jsmn (pronounced like 'jasmine') is a minimalistic JSON parser in C.  It can be
easily integrated into resource-limited or embedded projects.

You can find more information about JSON format at [][1]

Library sources are available at [][2]


Most JSON parsers offer you a bunch of functions to load JSON data, parse it
and extract any value by its name. jsmn proves that checking the correctness of
every JSON packet or allocating temporary objects to store parsed JSON fields
often is an overkill. 

JSON format itself is extremely simple, so why should we complicate it?

jsmn is designed to be	**robust** (it should work fine even with erroneous
data), **fast** (it should parse data on the fly), **portable** (no superfluous
dependencies or non-standard C extensions). An of course, **simplicity** is a
key feature - simple code style, simple algorithm, simple integration into
other projects.


* compatible with C89
* no dependencies (even libc!)
* highly portable (tested on x86/amd64, ARM, AVR)
* about 200 lines of code
* extremely small code footprint
* API contains only 2 functions
* no dynamic memory allocation
* incremental single-pass parsing
* library code is covered with unit-tests


The rudimentary jsmn object is a **token**. Let's consider a JSON string:

	'{ "name" : "Jack", "age" : 27 }'

It holds the following tokens:

* Object: `{ "name" : "Jack", "age" : 27}` (the whole object)
* Strings: `"name"`, `"Jack"`, `"age"` (keys and some values)
* Number: `27`

In jsmn, tokens do not hold any data, but point to token boundaries in JSON
string instead. In the example above jsmn will create tokens like: Object
[0..31], String [3..7], String [12..16], String [20..23], Number [27..29].

Every jsmn token has a type, which indicates the type of corresponding JSON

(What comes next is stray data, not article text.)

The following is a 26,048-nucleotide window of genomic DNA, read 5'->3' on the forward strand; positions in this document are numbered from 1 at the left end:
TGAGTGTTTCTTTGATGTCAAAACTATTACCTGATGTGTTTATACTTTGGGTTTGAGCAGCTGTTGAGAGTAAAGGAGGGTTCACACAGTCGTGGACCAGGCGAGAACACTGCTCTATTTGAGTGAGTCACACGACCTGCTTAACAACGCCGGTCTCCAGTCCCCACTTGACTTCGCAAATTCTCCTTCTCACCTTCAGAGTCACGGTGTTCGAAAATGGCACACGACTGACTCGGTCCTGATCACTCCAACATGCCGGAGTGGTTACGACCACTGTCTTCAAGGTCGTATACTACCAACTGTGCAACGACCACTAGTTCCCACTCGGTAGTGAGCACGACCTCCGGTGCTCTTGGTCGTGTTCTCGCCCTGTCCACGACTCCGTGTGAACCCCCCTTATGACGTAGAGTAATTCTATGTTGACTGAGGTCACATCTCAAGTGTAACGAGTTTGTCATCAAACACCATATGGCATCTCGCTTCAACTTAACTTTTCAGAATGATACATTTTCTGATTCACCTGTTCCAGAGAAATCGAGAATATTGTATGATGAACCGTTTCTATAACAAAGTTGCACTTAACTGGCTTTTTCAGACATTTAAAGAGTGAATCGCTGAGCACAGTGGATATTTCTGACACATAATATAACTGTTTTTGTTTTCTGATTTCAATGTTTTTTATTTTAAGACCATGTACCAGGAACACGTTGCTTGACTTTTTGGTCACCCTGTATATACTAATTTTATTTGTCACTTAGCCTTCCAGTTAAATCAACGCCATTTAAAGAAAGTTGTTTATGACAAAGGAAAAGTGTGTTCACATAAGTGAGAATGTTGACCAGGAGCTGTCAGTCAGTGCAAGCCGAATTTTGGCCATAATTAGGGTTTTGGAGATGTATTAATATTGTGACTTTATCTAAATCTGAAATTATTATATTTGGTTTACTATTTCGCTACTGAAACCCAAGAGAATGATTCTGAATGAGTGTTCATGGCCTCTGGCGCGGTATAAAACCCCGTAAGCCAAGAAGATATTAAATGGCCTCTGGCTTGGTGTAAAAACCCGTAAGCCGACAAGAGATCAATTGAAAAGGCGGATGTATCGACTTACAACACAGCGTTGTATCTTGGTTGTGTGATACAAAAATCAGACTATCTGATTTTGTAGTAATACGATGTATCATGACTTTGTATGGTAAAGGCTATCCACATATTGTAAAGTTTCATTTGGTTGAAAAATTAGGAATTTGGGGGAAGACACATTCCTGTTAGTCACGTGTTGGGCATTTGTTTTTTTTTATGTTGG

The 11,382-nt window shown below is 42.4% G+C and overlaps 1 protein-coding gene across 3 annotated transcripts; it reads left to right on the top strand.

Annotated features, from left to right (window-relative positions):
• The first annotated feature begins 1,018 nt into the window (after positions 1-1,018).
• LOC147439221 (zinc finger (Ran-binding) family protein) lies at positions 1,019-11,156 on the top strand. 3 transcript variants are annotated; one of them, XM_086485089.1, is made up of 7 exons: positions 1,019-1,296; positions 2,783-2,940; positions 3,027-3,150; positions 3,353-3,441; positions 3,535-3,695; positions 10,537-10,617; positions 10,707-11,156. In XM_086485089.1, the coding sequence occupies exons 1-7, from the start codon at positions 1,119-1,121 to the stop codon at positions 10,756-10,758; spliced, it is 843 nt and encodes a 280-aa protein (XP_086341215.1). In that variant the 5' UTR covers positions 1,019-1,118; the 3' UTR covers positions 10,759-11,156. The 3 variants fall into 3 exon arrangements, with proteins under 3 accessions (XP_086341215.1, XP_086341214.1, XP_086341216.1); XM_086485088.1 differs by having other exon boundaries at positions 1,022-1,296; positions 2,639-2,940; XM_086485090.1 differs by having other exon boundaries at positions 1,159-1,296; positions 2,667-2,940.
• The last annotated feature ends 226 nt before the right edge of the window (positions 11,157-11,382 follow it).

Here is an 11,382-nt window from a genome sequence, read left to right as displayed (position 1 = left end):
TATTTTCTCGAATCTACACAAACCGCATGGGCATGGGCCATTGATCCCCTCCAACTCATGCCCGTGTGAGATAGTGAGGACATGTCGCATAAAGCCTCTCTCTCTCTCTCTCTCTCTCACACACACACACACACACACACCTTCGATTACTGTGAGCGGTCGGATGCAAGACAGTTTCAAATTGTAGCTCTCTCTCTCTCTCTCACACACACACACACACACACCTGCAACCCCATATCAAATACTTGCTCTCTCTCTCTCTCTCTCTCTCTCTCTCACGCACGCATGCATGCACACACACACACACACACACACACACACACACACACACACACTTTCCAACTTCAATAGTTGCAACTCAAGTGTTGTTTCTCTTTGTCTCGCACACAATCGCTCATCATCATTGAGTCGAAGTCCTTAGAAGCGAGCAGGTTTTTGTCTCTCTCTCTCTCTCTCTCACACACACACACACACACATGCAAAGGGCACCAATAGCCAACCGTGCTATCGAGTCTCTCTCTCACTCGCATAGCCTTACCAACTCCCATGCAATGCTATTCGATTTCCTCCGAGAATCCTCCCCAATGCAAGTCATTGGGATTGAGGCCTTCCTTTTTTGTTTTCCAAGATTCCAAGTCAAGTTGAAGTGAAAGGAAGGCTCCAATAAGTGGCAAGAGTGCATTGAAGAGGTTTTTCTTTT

token. jsmn supports the following token types:

* Object - a container of key-value pairs, e.g.:
	`{ "foo":"bar", "x":0.3 }`
* Array - a sequence of values, e.g.:
	`[ 1, 2, 3 ]`
* String - a quoted sequence of chars, e.g.: `"foo"`
* Primitive - a number, a boolean (`true`, `false`) or `null`

Besides start/end positions, jsmn tokens for complex types (like arrays
or objects) also contain a number of child items, so you can easily follow
object hierarchy.

This approach provides enough information for parsing any JSON data and makes
it possible to use zero-copy techniques.


To clone the repository you should have mercurial installed. Just run:

	$ hg clone jsmn

Repository layout is simple: jsmn.c and jsmn.h are library files; demo.c is an
example of how to use jsmn (it is also used in unit tests); is a test
script. You will also find README, LICENSE and Makefile files inside.

To build the library, run `make`. It is also recommended to run `make test`.
Let me know, if some tests fail.

If build was successful, you should get a `libjsmn.a` library.
The header file you should include is called `"jsmn.h"`.


Token types are described by `jsmntype_t`:

	typedef enum {
	} jsmntype_t;

**Note:** Unlike JSON data types, primitive tokens are not divided into
numbers, booleans and null, because one can easily tell the type using the
first character:

* <code>'t', 'f'</code> - boolean 
* <code>'n'</code> - null
* <code>'-', '0'..'9'</code> - number

Token is an object of `jsmntok_t` type:

	typedef struct {
		jsmntype_t type; // Token type
		int start;       // Token start position
		int end;         // Token end position
		int size;        // Number of child (nested) tokens
	} jsmntok_t;

**Note:** string tokens point to the first character after
the opening quote and the previous symbol before final quote. This was made 
to simplify string extraction from JSON data.

All job is done by `jsmn_parser` object. You can initialize a new parser using:

	struct jsmn_parser parser;
	jsmntok_t tokens[10];

	// js - pointer to JSON string
	// tokens - an array of tokens available
	// 10 - number of tokens available
	jsmn_init_parser(&parser, js, tokens, 10);

This will create a parser, that can parse up to 10 JSON tokens from `js` string.

Later, you can use `jsmn_parse(&parser)` function to process JSON string with the parser.
If something goes wrong, you will get an error. Error will be one of these:

* `JSMN_SUCCESS` - everything went fine. String was parsed
* `JSMN_ERROR_INVAL` - bad token, JSON string is corrupted
* `JSMN_ERROR_NOMEM` - not enough tokens, JSON string is too large
* `JSMN_ERROR_PART` - JSON string is too short, expecting more JSON data

If you get `JSON_ERROR_NOMEM`, you can re-allocate more tokens and call
`jsmn_parse` once more.  If you read json data from the stream, you can
periodically call `jsmn_parse` and check if return value is `JSON_ERROR_PART`.
You will get this error until you reach the end of JSON data.

Other info

This software is distributed under [MIT license](,
 so feel free to integrate it in your commercial products.